SAN ANTONIO – **EDITOR’S NOTE** The original headline to this story was shortened for length.
The man who gunned down 26 people at a Sutherland Springs church in Texas’ deadliest ever mass shooting should not have been able to buy the assault style weapon he used, but the store that sold it to him can’t be sued because a federal database failed to flag his past assault conviction, the Texas Supreme Court ruled Friday.
In a unanimous ruling, the state’s highest civil court threw out multiple lawsuits against Academy Sports + Outdoors brought by survivors and families of victims of the 2017 mass shooting.
In four lawsuits, filed in Bexar County, victims and family members accused the retailer of negligence for selling a Model 8500 Ruger AR-556, fitted with a 30-round magazine, from its San Antonio store to Devin Kelley, 26, a former airman who served a year in confinement following an assault conviction in 2012. He was released from the U.S. Air Force in 2014 with a bad conduct discharge. Kelley lived in Comal County, about 50 miles outside of San Antonio.
Kelley opened fire during Sunday morning services at the First Baptist Church of Sutherland Springs, killing 25 people, including a pregnant woman, and injuring 20 others. According to The Associated Press, he died from a self-inflicted gunshot.
His motive was not completely clear, however, authorities have said the shooting may have sprung from a domestic dispute, and that his mother-in-law was a member of First Baptist Church.
In response to the suits, Academy claimed it was shielded by the federal Protection of Lawful Commerce in Arms Act, signed into law in 2005, which protects firearms dealers and manufacturers from lawsuits when a third party commits a crime using a legally purchased weapon.
Academy had asked State District Judge Karen H. Pozza to throw out the lawsuits, but Pozza ruled against the company.
In its ruling signed by Justice Debra Lehrmann, the high court granted the retailer a rare writ of mandamus and directed the trial court to grant the company’s summary judgment motion.
“Although federal law disqualified Kelley from purchasing a firearm at the time of the sale — based in part on his conviction in a 2012 court-martial for assaulting his wife and stepson and his dishonorable discharge from the United States Air Force — that disqualifying information was not in the system, which authorized Academy to ‘Proceed’ with the sale,” the court found.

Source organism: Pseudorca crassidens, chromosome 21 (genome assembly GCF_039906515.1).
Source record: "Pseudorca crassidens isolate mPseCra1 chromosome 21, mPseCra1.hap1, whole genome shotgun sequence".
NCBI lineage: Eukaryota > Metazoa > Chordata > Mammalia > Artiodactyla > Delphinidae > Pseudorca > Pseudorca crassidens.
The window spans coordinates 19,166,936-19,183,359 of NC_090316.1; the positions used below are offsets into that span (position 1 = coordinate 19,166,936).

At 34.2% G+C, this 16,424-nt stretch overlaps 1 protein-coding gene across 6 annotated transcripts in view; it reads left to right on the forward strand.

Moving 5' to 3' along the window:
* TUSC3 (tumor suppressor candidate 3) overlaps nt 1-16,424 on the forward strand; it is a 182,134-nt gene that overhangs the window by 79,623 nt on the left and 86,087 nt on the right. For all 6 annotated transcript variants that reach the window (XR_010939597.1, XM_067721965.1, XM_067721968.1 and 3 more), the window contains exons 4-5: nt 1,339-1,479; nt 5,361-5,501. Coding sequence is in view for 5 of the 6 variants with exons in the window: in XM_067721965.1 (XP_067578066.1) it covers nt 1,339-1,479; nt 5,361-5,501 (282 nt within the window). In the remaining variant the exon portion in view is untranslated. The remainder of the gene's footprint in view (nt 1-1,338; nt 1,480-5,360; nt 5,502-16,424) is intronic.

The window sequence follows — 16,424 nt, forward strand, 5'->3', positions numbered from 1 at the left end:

Lawyers representing Academy said in a statement that the court made a “landmark” decision.
“Our thoughts and prayers continue for the victims of this tragedy,” the lawyers said. “We feel the entire Supreme Court opinion applied the law carefully and thoughtfully in this situation.”
There are nine other cases against Academy arising from the shooting that are pending, according to the state court’s opinion. A separate lawsuit has been brought against the U.S. government in federal court accusing the U.S. Air Force of “failing to collect, handle and report the required information,” according to court records. A ruling has not yet been issued in the case.
Days after the shooting, Republican U.S. Sen. John Cornyn spoke on the U.S. Senate floor mentioning the need for legislation to strengthen the National Instant Criminal Background Check System. He went on to introduce the “Fix NICS” act, which later was signed into law and requires government agencies to create plans for record submissions and penalizes agencies that do not comply.
Stanley Bernstein, one of the lawyers representing plaintiffs in the case, said as a group the plaintiffs were “disappointed” in the court’s decision.
“There were two chances to stop Kelley: Academy failed the first time. The federal government failed the second,” Bernstein said.
He also criticized how the court came to its decision, saying its argument was contrary to what federal officials testified in federal court concerning the legality of the sale of the weapon.
The Sutherland Springs shooting, along with a string of other mass shootings that occurred after it, spurred heated partisan debates over legislative measures needed to address gun control and safety. More than a year after the shooting, in 2019, the Texas legislature passed legislation that made it permissible for licensed gun owners to carry handguns in places of worship. However, places of worship are allowed to prohibit visitors from carrying handguns on the premises as long as they provide oral or written notice.
This article originally appeared in the Texas Tribune.
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